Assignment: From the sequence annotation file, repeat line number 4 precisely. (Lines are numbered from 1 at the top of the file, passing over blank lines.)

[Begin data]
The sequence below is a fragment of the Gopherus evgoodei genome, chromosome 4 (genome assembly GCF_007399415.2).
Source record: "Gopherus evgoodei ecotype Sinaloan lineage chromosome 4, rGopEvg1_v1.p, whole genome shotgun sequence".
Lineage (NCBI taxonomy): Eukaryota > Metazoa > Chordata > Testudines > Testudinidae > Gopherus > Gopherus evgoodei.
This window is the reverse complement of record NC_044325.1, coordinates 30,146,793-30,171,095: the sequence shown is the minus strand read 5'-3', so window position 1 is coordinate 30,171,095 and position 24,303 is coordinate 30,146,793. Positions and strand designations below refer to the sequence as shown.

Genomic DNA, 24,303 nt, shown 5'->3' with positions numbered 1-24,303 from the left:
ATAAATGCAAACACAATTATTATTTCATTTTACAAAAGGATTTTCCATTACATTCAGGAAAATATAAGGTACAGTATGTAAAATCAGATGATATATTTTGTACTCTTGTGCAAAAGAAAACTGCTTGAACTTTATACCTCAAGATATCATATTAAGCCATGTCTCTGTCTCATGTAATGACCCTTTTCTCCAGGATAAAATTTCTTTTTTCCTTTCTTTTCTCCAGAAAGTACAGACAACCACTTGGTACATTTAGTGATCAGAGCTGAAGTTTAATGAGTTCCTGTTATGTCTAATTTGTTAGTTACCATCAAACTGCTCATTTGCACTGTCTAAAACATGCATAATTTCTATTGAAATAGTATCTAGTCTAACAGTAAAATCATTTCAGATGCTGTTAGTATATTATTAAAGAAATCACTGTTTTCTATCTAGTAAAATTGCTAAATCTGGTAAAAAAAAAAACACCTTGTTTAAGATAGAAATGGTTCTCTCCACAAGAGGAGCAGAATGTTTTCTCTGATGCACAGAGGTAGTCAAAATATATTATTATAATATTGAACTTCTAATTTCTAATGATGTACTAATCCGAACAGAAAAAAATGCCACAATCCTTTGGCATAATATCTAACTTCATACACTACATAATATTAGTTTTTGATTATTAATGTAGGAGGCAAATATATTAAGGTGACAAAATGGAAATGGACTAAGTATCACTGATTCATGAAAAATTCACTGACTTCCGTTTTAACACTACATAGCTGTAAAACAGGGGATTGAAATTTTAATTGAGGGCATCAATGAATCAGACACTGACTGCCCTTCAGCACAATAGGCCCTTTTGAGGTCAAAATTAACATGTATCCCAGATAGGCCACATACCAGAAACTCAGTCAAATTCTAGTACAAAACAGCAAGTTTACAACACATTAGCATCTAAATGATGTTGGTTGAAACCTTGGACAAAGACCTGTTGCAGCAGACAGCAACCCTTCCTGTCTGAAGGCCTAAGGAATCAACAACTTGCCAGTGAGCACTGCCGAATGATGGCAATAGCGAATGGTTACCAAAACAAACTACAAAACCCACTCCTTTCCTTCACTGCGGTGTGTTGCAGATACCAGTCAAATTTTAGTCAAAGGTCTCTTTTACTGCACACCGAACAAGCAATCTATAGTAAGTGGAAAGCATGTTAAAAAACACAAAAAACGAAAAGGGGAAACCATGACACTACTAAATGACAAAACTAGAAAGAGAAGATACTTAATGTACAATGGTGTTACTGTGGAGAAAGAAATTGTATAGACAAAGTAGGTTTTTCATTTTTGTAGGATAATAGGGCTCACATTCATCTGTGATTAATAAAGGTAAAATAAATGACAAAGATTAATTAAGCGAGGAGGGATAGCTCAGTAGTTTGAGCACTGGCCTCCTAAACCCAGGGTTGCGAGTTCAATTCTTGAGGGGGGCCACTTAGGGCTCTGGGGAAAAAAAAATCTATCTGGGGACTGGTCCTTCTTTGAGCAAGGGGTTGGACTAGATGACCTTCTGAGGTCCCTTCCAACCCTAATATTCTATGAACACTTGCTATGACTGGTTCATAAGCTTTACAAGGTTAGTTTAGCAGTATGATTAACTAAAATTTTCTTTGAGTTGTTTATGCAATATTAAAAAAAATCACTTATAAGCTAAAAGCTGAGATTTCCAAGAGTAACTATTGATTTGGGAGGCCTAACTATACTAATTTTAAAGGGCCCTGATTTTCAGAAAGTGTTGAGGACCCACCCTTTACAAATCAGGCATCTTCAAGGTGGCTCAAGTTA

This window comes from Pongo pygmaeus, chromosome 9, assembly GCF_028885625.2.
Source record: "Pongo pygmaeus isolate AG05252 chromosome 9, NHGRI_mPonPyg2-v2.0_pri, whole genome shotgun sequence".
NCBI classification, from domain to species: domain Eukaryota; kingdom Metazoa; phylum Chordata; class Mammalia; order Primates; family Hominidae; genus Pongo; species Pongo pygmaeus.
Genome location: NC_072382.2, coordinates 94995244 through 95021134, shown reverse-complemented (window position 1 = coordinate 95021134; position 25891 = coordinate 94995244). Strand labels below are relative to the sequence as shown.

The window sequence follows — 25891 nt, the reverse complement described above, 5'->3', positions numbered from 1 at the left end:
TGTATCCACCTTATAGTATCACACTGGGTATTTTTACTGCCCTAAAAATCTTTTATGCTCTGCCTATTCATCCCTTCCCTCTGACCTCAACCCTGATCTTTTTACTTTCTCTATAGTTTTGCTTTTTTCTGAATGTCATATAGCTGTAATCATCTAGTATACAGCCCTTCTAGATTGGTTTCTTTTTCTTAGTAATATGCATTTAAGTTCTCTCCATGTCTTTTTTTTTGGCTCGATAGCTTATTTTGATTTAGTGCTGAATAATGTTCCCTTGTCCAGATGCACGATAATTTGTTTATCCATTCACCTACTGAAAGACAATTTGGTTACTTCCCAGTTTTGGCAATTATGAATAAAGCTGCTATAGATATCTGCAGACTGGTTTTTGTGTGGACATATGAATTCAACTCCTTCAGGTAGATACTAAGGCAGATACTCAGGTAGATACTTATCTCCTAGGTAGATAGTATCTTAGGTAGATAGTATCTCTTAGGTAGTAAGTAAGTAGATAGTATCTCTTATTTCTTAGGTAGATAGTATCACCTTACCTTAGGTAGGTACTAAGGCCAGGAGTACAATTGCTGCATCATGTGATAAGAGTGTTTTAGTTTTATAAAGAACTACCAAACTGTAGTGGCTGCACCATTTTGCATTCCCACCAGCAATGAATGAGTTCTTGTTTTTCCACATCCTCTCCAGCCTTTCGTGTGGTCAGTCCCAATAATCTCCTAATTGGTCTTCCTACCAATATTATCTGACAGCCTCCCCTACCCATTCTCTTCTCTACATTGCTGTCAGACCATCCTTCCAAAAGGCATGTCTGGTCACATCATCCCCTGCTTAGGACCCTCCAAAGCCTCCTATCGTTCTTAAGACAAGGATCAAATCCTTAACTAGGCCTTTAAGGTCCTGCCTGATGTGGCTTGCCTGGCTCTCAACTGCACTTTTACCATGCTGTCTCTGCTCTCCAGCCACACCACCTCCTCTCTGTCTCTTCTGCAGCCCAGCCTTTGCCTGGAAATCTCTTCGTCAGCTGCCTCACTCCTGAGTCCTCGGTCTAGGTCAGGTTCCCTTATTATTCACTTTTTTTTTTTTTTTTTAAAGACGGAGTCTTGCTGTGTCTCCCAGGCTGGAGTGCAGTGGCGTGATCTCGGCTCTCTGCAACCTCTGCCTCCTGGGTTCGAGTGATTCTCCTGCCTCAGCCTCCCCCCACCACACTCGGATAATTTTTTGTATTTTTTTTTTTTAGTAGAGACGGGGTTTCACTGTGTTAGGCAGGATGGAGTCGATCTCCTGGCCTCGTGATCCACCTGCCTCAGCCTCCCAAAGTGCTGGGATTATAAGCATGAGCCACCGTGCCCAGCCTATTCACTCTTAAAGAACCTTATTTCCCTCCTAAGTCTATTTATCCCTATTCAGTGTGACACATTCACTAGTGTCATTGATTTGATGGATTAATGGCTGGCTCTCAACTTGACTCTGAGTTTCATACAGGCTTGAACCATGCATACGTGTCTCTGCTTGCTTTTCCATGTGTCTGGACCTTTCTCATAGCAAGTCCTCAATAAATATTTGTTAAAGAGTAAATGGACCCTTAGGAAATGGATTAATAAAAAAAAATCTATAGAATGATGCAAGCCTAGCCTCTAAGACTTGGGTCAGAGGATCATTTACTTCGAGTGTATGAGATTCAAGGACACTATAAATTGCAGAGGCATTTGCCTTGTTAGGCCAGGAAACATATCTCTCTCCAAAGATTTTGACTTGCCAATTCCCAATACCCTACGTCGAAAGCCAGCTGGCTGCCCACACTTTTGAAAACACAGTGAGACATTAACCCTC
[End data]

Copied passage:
This window is the reverse complement of record NC_044325.1, coordinates 30,146,793-30,171,095: the sequence shown is the minus strand read 5'-3', so window position 1 is coordinate 30,171,095 and position 24,303 is coordinate 30,146,793. Positions and strand designations below refer to the sequence as shown.